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Unfortunately, cyberbullying and other types of hate are becoming more and more common on social media. It’s very hard to stop for multiple reasons, partly because it happens so often. Germany will now try to stop cyberbullying by fining social media if they don’t remove posts with hate speech.

The huge fine of up to €50 million (about $58 million) will be given if the hate posts aren’t removed within 24 hours or seven days in some particular situations. This law, called the Network Enforcement Act (also known as NetzDG), actually got introduced in October 2017 but it went through a grace period until the end of the year.

The Network Enforcement Act received criticism because people thought that the law didn’t match very well with the freedom of speech. Germany still decided to put the law into effect, which isn’t very surprising considering that the country has some of the strictest laws against hate crime in the world.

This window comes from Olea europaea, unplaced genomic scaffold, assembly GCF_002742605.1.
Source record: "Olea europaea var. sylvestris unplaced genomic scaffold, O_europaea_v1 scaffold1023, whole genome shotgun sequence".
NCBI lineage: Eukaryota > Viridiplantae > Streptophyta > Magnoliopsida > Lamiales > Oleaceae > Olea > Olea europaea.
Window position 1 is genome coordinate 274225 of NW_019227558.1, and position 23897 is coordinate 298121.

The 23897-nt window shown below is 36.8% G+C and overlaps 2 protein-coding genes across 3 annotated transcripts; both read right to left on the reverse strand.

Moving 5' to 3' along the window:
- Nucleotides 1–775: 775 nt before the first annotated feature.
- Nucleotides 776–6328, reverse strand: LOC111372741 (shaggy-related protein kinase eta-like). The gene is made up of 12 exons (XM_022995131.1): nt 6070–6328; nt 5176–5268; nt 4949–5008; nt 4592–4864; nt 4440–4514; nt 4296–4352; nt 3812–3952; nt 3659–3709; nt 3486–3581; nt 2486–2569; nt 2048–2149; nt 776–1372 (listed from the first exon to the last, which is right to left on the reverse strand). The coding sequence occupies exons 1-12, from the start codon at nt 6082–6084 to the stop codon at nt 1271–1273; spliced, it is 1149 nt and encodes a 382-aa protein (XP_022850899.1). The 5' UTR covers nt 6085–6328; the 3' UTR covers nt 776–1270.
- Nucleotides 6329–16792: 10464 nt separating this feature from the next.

It’s unknown what the social media networks think about this and how they will adapt to it. Many of the largest networks, such as Facebook and Twitter, will likely trouble to follow the law considering how many problems with hate speeches they have had before.

A while ago, the European Union actually did a request similar to Germany’s. This indicates that hate is a big problem in our modern society and that many different parties need to work together if we want to stop this. Social media need to remove mean posts and we, as social media users, can help to fight the war against cyberbullying by reporting inappropriate posts.

What do you think about this law? Do you think the hate on social media will become less common in the future? Leave your opinion below in the comment section!

Via: | Engadget |

Image Credit: | The Next Web |

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